Flash calcination of kaolinite rich clay and impact of process conditions on the quality of the calcines: A way to reduce CO2 footprint from cement industry

Abraham Teklay Gebremariam, Chungen Yin, Lasse Rosendahl

Research output: Contribution to journalJournal articleResearchpeer-review

11 Citations (Scopus)

Abstract

Use of properly calcined kaolinite rich clay (i.e., metakaolin) to offset part of CO2-intensive clinkers not only reduces CO2 footprint from cement industry but also improves the performance of concrete. However, calcination under inappropriately high temperatures or long retention times may deplete metakaolin into unwanted products (e.g., mullite), which limits the use of the calcines as a supplementary cementitious material. With this regard, a dynamic model of flash calcination of kaolinite rich clay particles is developed using gPROMS (general PROcess Modeling System) to predict the impacts of calcination temperature and residence time on the transformation of the clay particles and to derive a favorable production path that is able to achieve optimum amount of the desired product. Flash calcination tests of the kaolinite rich clay particles are also performed in a pilot-scale gas suspension calciner. The model is validated by the experimental data (e.g., the degree of dehydroxylation and the density of the calcines). Based on the model, the impacts of process conditions and feed properties on the quality of the calcination products are thoroughly examined.
Original languageEnglish
JournalApplied Energy
Volume162
Pages (from-to)1218-1224
Number of pages7
ISSN0306-2619
DOIs
Publication statusPublished - Jan 2016

Fingerprint

Cement industry
Kaolinite
footprint
Calcination
kaolinite
Clay
clay
dehydroxylation
porcellanite
Mullite
residence time
Dynamic models
cement industry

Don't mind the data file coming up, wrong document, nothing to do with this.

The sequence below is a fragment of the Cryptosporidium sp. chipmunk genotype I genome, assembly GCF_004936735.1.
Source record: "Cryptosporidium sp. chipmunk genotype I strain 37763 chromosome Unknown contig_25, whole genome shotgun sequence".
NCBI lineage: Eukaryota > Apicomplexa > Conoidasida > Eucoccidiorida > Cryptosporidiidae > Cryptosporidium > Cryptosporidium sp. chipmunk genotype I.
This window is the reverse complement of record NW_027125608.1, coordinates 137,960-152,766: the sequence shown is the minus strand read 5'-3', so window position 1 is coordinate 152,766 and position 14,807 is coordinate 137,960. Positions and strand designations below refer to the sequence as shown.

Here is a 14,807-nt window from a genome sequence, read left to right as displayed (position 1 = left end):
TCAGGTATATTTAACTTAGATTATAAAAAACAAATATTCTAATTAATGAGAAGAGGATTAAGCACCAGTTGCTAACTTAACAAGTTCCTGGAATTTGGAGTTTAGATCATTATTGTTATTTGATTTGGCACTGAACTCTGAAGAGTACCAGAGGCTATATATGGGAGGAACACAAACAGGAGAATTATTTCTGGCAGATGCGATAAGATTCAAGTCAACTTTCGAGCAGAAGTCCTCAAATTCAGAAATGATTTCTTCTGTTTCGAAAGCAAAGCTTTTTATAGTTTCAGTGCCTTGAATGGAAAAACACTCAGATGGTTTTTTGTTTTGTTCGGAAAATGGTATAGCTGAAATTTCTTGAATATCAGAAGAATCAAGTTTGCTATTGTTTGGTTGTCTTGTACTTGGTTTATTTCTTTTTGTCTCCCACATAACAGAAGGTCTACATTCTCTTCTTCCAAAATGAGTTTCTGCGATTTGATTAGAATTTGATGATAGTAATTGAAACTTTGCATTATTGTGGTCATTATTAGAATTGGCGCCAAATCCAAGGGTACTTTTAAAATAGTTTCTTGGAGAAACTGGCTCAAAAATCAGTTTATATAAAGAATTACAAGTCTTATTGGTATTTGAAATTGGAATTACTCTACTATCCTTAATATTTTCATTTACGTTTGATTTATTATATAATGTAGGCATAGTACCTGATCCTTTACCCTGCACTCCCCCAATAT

Concretes
Temperature
gas
modeling
particle
product
Gases

Keywords

  • Flash calcination
  • Kaolinite; Metakaolin
  • gPROMS
  • ; CO2 reduction

Cite this

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title = "Flash calcination of kaolinite rich clay and impact of process conditions on the quality of the calcines: A way to reduce CO2 footprint from cement industry",
abstract = "Use of properly calcined kaolinite rich clay (i.e., metakaolin) to offset part of CO2-intensive clinkers not only reduces CO2 footprint from cement industry but also improves the performance of concrete. However, calcination under inappropriately high temperatures or long retention times may deplete metakaolin into unwanted products (e.g., mullite), which limits the use of the calcines as a supplementary cementitious material. With this regard, a dynamic model of flash calcination of kaolinite rich clay particles is developed using gPROMS (general PROcess Modeling System) to predict the impacts of calcination temperature and residence time on the transformation of the clay particles and to derive a favorable production path that is able to achieve optimum amount of the desired product. Flash calcination tests of the kaolinite rich clay particles are also performed in a pilot-scale gas suspension calciner. The model is validated by the experimental data (e.g., the degree of dehydroxylation and the density of the calcines). Based on the model, the impacts of process conditions and feed properties on the quality of the calcination products are thoroughly examined.",